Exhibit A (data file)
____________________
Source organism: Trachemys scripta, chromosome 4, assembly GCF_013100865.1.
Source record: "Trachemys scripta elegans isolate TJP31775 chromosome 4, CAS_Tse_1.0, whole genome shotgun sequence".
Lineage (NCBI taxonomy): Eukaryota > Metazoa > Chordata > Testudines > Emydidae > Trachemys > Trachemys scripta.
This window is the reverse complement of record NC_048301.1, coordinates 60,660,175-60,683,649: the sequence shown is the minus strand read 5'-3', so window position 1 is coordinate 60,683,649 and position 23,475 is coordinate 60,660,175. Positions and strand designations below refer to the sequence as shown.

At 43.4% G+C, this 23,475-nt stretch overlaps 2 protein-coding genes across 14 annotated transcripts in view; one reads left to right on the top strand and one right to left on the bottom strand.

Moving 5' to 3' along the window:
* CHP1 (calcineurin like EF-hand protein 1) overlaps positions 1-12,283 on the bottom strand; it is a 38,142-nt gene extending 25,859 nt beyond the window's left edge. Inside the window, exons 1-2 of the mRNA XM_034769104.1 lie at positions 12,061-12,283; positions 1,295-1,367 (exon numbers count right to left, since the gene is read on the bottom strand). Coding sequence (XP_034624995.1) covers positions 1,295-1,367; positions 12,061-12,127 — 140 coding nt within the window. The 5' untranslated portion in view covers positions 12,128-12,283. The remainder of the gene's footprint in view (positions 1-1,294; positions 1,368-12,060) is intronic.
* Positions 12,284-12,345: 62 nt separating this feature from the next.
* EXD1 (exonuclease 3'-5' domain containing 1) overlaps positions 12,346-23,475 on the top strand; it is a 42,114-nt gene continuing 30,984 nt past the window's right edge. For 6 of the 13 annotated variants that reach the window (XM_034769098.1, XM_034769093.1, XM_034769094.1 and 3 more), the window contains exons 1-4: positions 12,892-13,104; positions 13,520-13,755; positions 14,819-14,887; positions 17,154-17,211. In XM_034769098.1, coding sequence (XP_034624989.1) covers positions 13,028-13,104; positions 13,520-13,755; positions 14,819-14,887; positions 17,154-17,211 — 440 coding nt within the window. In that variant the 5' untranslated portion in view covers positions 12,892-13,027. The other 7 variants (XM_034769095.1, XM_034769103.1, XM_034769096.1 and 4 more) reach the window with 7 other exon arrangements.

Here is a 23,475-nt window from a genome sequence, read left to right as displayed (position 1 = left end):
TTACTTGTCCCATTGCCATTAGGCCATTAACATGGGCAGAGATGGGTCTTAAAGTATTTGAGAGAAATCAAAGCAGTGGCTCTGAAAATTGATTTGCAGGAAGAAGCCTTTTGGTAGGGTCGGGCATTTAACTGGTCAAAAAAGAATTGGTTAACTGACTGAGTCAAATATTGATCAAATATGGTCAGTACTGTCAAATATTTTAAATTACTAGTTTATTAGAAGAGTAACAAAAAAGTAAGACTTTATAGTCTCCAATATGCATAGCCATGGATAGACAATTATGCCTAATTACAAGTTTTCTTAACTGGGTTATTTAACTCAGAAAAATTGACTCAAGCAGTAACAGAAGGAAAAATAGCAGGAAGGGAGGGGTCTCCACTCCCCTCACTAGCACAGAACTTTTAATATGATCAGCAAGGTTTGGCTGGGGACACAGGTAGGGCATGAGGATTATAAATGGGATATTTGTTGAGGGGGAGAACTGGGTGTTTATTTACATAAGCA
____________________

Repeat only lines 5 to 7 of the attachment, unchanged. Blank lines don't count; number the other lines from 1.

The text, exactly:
At 43.4% G+C, this 23,475-nt stretch overlaps 2 protein-coding genes across 14 annotated transcripts in view; one reads left to right on the top strand and one right to left on the bottom strand.

Moving 5' to 3' along the window:
* CHP1 (calcineurin like EF-hand protein 1) overlaps positions 1-12,283 on the bottom strand; it is a 38,142-nt gene extending 25,859 nt beyond the window's left edge. Inside the window, exons 1-2 of the mRNA XM_034769104.1 lie at positions 12,061-12,283; positions 1,295-1,367 (exon numbers count right to left, since the gene is read on the bottom strand). Coding sequence (XP_034624995.1) covers positions 1,295-1,367; positions 12,061-12,127 — 140 coding nt within the window. The 5' untranslated portion in view covers positions 12,128-12,283. The remainder of the gene's footprint in view (positions 1-1,294; positions 1,368-12,060) is intronic.